While all of that is happening, the angel Lucinda is having her own adventures. Lucinda was brought up by her Aunt Gretchen in an isolated island called Angel Rock. Lucinda is an interesting person because you’d expect her to be shy and reserved, having grown up in an island with a population of twenty, but she’s not. She’s open-minded, eager to learn new things and does not back down when she’s being intimidated. At first, I kept thinking about what was Lucinda’s connection to the other characters and I only realized it around the middle of the book. I was so excited to finish reading to see how it will all unfold. I’m sorry to be so vague but I don’t want to mention spoilers.

The Alleluia Files is another excellent installment in the Samaria series. This series has become my favorite when it comes to books featuring angels. Although to be fair, there aren’t a lot of angel books out there. I highly recommend this series to fantasy fans. Here is Sharon Shinn’s suggestion on what order the Samaria books should be read:

The book of mine that is the clear favorite among readers is Archangel, so it’s not a bad idea to start with the Samaria series. I always think they should be read in the order in which they were published: Archangel, Jovah’s Angel, The Alleluia Files, Angelica, and Angel-Seeker. I know some people have read them chronologically, which would change the order to: Angelica, Archangel, Angel-Seeker, Jovah’s Angel, The Alleluia Files.

Jovah’s Angel by Sharon Shinn

Jovah’s Angel is the second book to the Samaria series and the sequel to Archangel, which I read and loved last April. This book is set one hundred and fifty years after the Archangel Gabriel’s time. Thanks to Celina for picking up this book for me when she went to a sale in Fully Booked. I know of a couple of book bloggers (namely Charlotte, Angie and Michelle) who love this series based on their comments in my review of Archangel.

Here’s the summary from Sharon Shinn’s website:

More than a hundred years after the time of Rachel and Gabriel, Samaria is in deep turmoil. Charismatic Archangel Delilah has been injured and forced to give up her position, and she has been replaced by shy, uncertain Alleluia. What’s worse, ungovernable storms are sweeping across the country, and the god never seems to hear the angels’ pleas to abate the bad weather. Unless those prayers are offered by the new Archangel…

And she also posted an interesting tidbit as well:

What I find intriguing about this book is that there’s no villain. There’s no power struggle between ambitious individuals. It’s all about man vs. the environment, with a healthy dose of man vs. faith.

Yay, I noticed this tidbit while reading the novel too! I kept thinking to myself that it was very interesting that there was no villain to this story. The novel revolves around complex characters, their beliefs, how their lives are all intertwined and how they deal with a world that is rapidly changing. I liked the contrast between the deposed Archangel Delilah: dark, vibrant, and outgoing and her replacement Alleluia (nicknamed Alleya): blonde, reserved and not much of a people person. Delilah has a striking and lovely voice and she has the kind of personality that naturally draws people to her. Alleya, on the other hand, is shy and quiet. The whole land was surprised when the god chose her to replace Delilah and she struggles to give her best in her role as Archangel even though she never wanted to be one. Alleya would much rather have her nose buried inside a book than have political dealings with the influential people of Samaria.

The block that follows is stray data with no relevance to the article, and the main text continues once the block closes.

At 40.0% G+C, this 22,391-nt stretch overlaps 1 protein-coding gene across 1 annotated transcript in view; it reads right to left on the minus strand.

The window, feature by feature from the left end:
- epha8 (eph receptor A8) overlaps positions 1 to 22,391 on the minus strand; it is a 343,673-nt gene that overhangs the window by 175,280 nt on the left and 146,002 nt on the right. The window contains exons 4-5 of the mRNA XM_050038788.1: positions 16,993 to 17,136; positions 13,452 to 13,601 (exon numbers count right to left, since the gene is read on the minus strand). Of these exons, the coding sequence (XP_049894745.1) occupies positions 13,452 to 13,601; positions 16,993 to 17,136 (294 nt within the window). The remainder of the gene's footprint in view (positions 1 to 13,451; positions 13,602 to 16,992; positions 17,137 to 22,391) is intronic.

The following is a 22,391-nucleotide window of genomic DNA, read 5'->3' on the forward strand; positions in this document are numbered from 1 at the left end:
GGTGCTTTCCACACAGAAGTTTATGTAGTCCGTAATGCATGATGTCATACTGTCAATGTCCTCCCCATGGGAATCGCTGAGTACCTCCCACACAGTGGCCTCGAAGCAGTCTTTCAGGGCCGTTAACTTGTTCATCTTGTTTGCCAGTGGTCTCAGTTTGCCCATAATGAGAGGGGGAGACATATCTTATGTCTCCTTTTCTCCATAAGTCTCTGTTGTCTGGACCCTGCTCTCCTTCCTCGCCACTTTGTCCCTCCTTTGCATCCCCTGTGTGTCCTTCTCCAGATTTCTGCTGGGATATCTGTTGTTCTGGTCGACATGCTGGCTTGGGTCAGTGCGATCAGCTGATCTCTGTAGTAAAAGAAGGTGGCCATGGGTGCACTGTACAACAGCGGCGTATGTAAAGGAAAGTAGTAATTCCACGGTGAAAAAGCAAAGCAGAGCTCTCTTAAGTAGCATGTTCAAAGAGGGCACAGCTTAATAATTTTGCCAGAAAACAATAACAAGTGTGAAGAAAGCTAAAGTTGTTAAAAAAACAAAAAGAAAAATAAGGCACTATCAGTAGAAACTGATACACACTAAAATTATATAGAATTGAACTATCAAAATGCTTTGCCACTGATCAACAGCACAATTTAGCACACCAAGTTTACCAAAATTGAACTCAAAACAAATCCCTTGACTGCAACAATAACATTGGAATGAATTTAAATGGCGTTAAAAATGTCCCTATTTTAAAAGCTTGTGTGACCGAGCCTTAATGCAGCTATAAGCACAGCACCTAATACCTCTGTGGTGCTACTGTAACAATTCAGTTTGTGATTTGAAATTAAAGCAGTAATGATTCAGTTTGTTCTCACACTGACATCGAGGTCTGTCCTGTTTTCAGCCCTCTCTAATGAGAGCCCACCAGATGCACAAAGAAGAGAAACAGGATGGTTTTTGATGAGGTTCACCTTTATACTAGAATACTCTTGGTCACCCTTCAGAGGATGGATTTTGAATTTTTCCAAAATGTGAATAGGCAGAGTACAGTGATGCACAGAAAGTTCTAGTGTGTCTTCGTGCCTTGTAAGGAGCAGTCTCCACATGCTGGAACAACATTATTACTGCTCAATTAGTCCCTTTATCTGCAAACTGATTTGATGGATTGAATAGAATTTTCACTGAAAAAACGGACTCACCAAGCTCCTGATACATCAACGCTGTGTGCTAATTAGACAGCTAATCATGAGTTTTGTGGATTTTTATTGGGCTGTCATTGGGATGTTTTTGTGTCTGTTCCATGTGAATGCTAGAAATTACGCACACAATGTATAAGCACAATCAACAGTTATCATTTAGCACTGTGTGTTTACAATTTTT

Also included in the fascinating mix of characters are best friends and scientists Caleb and Noah. Although it is set in the same world as Archangel, Samaria is now on the brink of an industrial revolution. Both Caleb and Noah are inventors with their own specializations. It was interesting to note that in a land full of believers, Caleb is a self-proclaimed atheist. He thinks that science has more power over faith and there isn’t enough proof in the world for religion. Like Archangel, there’s a lot of theology thrown in this book but it never becomes overwhelming. I liked Caleb and his insatiable thirst for knowledge and how he can focus on one problem until he arrives at a solution. I know it’s not obvious based on my blog but I was an electronics engineering major back in college (I never practiced and now know next to nothing about the field) so I can somewhat relate to Caleb’s interest in science. I really enjoyed reading about this world and this set of characters and I can just imagine that the rest of the books in the series will be just as wonderful. I wasn’t expecting what happened in the ending but I loved how it all worked out. I think it was just perfect.

Just for fun, I like picking out quotes from books that I read and I note down the ones that resonate with me. This is one taken from one of Alleya and Caleb’s conversation somewhere in the middle of the book:

“If love makes you sad, you acquire a little depth, a little compassion. If it makes you happy, you learn how to be joyous. Every relationship should color your soul to a certain degree, don’t you think? Every friendship, every love affair – each one should build up the chambers of your heart the way a sea creature builds the chamber of his shell.”

And this one is part of one of the final scenes and I’m not going to say any more than that to avoid spoilers:

“Yet the world is the same as it always was. It is merely that you see it with new eyes.”

This can be a standalone novel but I would recommend that the entire series be read because why miss the awesomeness? I, myself, am looking forward to what’s in store in the rest of the series. Here is Sharon Shinn’s suggestion on what order the Samaria books should be read: